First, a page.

5 Tips For Playing a Better Pacifist
A Tabletop RPG Tip Guide
When our adventures start, battle can seem a foregone conclusion. After all, you don't overthrow the ironclad grip of a despot with peaceful protests, nor can you win a war through diplomacy alone. However, there are many players who may enjoy the challenge of playing peaceful characters; characters who will shed no blood, and cause no harm throughout the entire campaign.
While this can seem like a frustrating person to have along in your party, there are a lot of ways you can make a pacifist character work. However, having seen this concept go down in flames more times than I can count, I would recommend keeping the following tips in mind.
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Tip #1: Check To Make Sure The Concept Will Work
While I'm an advocate for players and Game Masters working together to find characters and stories they're both interested in, not every campaign is going to work for every character, or every type of character. As such, you should sit down with your GM, explain what you want to do, and ask if playing a pacifist is going to work/be an effective option.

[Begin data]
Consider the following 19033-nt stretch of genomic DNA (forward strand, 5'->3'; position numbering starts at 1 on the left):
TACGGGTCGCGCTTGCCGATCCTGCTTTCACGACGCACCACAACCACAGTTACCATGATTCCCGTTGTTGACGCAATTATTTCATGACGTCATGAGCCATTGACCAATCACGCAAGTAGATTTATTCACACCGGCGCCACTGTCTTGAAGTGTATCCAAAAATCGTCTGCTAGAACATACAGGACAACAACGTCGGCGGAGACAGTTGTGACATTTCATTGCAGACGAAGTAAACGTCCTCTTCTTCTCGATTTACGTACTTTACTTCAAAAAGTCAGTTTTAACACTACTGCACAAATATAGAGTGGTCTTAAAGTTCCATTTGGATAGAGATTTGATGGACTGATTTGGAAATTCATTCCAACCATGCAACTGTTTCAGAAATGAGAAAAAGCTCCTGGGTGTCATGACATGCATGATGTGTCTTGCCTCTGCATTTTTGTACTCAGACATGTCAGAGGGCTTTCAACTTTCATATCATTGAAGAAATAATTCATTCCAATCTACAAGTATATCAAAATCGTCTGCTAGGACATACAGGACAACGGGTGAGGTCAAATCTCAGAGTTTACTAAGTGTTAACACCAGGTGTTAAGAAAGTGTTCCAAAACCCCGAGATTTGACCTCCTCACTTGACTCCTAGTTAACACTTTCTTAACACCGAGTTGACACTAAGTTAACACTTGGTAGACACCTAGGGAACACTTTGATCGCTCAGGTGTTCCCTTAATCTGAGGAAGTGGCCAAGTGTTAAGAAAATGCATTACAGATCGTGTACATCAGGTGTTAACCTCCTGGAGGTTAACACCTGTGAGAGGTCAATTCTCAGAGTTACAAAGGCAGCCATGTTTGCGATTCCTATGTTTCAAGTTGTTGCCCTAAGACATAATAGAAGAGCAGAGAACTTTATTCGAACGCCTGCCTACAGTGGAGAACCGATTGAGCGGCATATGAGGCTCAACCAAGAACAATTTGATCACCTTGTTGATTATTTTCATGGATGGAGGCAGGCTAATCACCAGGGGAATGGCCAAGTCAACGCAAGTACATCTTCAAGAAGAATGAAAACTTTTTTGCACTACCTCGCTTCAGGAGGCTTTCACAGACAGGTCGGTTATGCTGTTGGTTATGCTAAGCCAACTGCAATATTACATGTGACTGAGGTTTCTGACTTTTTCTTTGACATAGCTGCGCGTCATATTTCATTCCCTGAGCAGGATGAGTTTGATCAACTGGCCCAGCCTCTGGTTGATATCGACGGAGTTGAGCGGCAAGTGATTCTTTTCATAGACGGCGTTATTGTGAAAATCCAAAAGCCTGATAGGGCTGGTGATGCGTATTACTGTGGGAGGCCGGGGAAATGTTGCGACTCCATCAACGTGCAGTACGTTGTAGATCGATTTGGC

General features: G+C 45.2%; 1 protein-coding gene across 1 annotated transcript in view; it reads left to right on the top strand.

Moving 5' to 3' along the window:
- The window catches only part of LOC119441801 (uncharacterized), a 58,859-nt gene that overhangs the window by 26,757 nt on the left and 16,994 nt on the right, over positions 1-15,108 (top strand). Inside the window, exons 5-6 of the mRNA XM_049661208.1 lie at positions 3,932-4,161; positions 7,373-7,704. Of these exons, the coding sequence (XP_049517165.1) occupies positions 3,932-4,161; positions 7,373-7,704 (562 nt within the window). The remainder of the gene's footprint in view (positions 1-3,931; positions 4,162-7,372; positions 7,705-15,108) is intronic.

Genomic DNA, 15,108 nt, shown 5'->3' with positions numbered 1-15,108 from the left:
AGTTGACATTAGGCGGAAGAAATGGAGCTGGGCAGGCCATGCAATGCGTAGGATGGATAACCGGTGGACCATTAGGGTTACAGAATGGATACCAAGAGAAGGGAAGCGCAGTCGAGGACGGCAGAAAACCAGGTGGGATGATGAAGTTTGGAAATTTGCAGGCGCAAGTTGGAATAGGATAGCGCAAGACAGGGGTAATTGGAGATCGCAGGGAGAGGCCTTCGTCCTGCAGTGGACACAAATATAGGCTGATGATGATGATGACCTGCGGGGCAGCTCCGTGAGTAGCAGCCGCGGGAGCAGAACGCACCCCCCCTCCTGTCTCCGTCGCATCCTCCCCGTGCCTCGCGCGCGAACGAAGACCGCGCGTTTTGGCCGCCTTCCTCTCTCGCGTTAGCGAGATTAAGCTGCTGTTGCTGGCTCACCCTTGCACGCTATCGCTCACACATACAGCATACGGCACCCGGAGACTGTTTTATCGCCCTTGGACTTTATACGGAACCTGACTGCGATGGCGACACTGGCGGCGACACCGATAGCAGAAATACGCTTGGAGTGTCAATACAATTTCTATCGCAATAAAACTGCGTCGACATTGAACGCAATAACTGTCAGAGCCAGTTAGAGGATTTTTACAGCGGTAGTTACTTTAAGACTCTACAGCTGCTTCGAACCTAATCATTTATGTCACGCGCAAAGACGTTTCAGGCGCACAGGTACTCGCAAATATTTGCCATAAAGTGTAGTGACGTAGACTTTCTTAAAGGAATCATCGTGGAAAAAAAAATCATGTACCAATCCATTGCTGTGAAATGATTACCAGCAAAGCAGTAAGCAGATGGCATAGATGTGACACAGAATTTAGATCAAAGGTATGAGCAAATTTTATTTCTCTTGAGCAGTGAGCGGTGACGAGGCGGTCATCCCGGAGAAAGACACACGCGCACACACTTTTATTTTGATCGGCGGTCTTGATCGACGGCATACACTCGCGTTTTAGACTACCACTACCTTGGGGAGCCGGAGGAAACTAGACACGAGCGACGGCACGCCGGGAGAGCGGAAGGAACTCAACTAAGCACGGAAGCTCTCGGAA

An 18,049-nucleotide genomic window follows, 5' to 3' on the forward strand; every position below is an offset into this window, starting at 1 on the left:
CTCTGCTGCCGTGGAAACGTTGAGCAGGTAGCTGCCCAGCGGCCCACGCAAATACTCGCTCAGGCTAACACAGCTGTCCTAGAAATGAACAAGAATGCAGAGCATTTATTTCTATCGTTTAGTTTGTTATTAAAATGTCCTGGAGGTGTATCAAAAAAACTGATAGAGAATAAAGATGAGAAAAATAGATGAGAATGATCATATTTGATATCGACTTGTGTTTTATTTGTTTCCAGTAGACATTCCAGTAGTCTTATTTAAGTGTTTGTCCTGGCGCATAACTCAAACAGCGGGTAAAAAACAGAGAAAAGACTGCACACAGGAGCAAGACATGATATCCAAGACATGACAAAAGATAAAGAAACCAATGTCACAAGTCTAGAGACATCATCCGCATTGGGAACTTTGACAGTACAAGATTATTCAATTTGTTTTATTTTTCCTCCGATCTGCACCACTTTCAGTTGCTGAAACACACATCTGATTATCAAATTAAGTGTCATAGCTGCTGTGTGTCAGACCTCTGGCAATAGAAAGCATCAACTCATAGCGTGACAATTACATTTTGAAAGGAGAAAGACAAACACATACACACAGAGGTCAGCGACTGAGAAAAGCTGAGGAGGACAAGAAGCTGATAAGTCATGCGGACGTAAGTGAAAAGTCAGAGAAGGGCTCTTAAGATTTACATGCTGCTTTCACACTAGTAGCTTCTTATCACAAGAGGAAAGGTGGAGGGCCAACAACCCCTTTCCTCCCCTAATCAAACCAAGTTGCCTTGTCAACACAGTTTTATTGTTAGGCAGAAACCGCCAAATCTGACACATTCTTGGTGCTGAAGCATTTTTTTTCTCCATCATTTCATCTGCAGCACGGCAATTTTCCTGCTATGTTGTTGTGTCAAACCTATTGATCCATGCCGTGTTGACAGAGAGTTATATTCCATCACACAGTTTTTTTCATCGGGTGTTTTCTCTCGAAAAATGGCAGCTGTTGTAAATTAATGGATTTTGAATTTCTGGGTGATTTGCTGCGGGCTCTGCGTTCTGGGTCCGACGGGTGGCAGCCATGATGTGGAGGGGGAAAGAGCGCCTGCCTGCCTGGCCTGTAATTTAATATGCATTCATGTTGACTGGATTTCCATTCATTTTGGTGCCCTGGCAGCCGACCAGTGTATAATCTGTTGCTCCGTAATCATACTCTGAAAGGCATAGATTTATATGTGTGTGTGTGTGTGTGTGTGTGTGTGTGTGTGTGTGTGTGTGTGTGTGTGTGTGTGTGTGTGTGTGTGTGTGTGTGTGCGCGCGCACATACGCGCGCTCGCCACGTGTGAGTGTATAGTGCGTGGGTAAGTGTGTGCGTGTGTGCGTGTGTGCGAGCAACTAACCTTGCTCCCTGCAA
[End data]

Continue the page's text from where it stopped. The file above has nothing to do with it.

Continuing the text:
Because if violence is going to be central to the story, and fights are going to be a not-insignificant percentage of your encounters, then it might be better to save your pacifist for a game where that isn't going to be the case. Players who want a challenge might still try it (essentially trying to participate with one hand tied behind their backs), but at least get the lay of the land before you get too entrenched in your concept.
Tip #2: Decide The Specifics of Your Pacifism
As I said in both 5 Tips For Playing Better Paladins as well as 5 Tips For Playing Better Clerics, you should never leave your character's personal codes too vague and undefined. So before you get to any specific mechanics, any background details, or anything else, figure out what specific form of pacifism your character practices, as well as where it comes from.
For instance, is your character a hardcore pacifist, where they can do no harm to another living being even in defense of themselves or others? Are they allowed to use violence, or the threat of violence, to protect themselves and others if they are being attacked? Or is it killing, rather than fighting, that the proscription is specifically against? Are they allowed to use violence on mindless undead? Automatons? Animals?